The seven Cs of communication
The seven Cs of communication are a set of principles originally developed in 1952 by Cutlip and Center, to help people identify and remember the important components of effective communication.
Effective communication is:
- clear - communicate one message or idea at a time. Avoid overloading the audience with too many different ideas or messages, and break down the information into manageable chunks
- concise - effective communication should use the least amount of words necessary to convey the required information
- concrete - effective communication is clear and concrete and avoids ambiguity
- correct - always ensure communication is grammatically correct
- considerate - effective communication considers the person’s background, education level, mindset and anything else that may affect their ability to understand the conveyed message
- complete - the communication must convey all the information needed by the listener(s)
- courteous - be respectful of the person receiving your information. Be polite, sincere and judicious
There are several skills that can be useful when communicating with people.
One skill that can be used to confirm whether a person has understood what has been said to them is called teach-back.
In teach-back, the person restates information they have just been given, using their own words.
The number of identified steps in the teach-back process can vary, depending on the source of information. There are generally four to five steps.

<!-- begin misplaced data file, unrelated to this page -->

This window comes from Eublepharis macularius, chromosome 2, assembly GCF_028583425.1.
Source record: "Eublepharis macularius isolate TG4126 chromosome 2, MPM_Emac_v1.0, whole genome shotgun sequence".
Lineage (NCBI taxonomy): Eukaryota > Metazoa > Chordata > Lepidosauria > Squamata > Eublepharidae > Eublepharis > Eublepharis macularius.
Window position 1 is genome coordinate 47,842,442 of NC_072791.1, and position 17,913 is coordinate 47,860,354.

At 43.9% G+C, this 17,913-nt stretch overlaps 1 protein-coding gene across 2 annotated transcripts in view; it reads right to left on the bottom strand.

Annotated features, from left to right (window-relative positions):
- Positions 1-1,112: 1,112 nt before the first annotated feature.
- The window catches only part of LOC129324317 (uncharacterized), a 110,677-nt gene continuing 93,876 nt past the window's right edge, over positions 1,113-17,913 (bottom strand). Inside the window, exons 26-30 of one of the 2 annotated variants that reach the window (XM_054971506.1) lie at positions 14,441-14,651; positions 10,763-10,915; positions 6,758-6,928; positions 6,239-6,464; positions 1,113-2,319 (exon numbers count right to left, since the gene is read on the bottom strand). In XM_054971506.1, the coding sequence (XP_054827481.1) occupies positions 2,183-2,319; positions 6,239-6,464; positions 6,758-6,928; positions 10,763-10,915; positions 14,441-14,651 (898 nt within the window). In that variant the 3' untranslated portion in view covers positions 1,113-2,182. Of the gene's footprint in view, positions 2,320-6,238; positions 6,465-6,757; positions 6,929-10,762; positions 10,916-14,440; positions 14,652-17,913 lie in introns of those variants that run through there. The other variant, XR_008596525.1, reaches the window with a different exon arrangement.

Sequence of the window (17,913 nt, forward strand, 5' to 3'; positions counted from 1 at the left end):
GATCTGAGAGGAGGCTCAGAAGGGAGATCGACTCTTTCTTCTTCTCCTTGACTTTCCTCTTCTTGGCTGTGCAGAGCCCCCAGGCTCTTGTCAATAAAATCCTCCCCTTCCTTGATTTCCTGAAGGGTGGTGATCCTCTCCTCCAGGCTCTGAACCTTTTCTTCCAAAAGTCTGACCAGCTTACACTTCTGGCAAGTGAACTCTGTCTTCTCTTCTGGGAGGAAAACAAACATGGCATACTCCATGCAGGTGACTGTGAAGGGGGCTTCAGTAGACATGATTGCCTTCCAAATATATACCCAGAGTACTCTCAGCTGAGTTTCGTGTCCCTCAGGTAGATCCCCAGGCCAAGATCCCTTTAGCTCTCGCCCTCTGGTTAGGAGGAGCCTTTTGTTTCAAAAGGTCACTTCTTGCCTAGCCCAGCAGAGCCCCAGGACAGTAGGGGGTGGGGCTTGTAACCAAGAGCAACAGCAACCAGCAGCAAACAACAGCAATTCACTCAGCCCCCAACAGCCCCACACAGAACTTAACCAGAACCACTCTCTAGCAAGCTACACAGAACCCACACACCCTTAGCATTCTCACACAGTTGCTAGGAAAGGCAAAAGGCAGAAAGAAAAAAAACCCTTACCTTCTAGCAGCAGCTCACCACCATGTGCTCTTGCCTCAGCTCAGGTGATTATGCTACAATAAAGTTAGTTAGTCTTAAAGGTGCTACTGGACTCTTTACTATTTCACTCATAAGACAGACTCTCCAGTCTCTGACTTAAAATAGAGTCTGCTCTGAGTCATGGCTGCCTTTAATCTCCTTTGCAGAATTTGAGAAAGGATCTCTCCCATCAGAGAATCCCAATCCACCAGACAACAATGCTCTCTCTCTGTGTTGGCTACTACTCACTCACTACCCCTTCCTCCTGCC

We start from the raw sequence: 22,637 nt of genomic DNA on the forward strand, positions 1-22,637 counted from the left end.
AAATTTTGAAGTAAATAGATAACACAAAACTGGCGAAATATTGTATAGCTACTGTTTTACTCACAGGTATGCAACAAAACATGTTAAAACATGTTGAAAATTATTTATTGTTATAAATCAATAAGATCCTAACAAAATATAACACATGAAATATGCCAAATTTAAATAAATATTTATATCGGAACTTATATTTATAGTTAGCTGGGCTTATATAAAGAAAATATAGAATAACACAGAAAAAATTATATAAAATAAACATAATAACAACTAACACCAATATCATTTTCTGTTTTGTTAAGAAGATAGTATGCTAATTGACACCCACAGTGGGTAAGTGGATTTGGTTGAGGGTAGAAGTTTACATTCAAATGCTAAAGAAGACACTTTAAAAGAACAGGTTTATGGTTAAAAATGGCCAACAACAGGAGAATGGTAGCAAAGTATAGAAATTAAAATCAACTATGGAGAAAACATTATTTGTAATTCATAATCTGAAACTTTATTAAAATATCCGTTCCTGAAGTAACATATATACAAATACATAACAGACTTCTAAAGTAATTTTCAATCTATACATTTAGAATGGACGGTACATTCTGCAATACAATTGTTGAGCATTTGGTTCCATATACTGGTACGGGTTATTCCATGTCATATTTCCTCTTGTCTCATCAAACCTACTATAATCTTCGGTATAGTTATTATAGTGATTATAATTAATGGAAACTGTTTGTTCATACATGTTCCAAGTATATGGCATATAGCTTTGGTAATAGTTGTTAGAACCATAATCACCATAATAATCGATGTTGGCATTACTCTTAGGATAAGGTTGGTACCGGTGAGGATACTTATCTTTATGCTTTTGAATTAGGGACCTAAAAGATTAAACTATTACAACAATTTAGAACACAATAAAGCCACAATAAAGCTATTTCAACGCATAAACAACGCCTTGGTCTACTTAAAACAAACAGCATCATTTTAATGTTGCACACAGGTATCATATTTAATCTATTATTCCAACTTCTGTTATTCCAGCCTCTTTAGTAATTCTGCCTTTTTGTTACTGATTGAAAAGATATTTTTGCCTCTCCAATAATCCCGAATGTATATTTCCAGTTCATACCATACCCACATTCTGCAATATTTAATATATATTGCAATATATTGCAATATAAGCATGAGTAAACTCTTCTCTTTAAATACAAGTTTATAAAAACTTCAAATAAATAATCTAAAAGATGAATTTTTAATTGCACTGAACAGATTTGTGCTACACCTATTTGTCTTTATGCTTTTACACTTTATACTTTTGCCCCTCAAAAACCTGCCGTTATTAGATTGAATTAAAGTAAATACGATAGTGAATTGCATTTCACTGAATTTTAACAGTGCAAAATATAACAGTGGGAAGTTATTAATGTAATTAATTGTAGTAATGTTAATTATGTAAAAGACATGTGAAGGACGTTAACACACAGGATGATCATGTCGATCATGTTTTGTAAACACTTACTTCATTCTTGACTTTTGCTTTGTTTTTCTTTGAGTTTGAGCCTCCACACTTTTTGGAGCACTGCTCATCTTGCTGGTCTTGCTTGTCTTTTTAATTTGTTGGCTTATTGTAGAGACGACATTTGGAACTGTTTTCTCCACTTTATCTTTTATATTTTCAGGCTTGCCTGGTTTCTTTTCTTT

Start by giving one piece of information, breaking it into smaller pieces if necessary. This might be about e.g. a persons appointment or instructions for a medication.
Once you have conveyed the piece of information, check the person’s recall and understanding by asking them to restate what you said in their own words.
When asking them to do this, say that you want to make sure that you have explained things properly, so the person doesn’t feel ‘tested’.
If the person has agreed to take any particular actions, ask them to confirm these to you.
If the person has not understood any aspect of the information, go back to steps one and two. Repeat the process until the client can demonstrate they have understood.
If the person has understood the first piece of information, introduce the next one.
People learn in many ways. Some prefer a visual approach that includes pictures and diagrams, while others may prefer an auditory style in which they learn by listening and speaking. Others prefer to learn by observation and doing.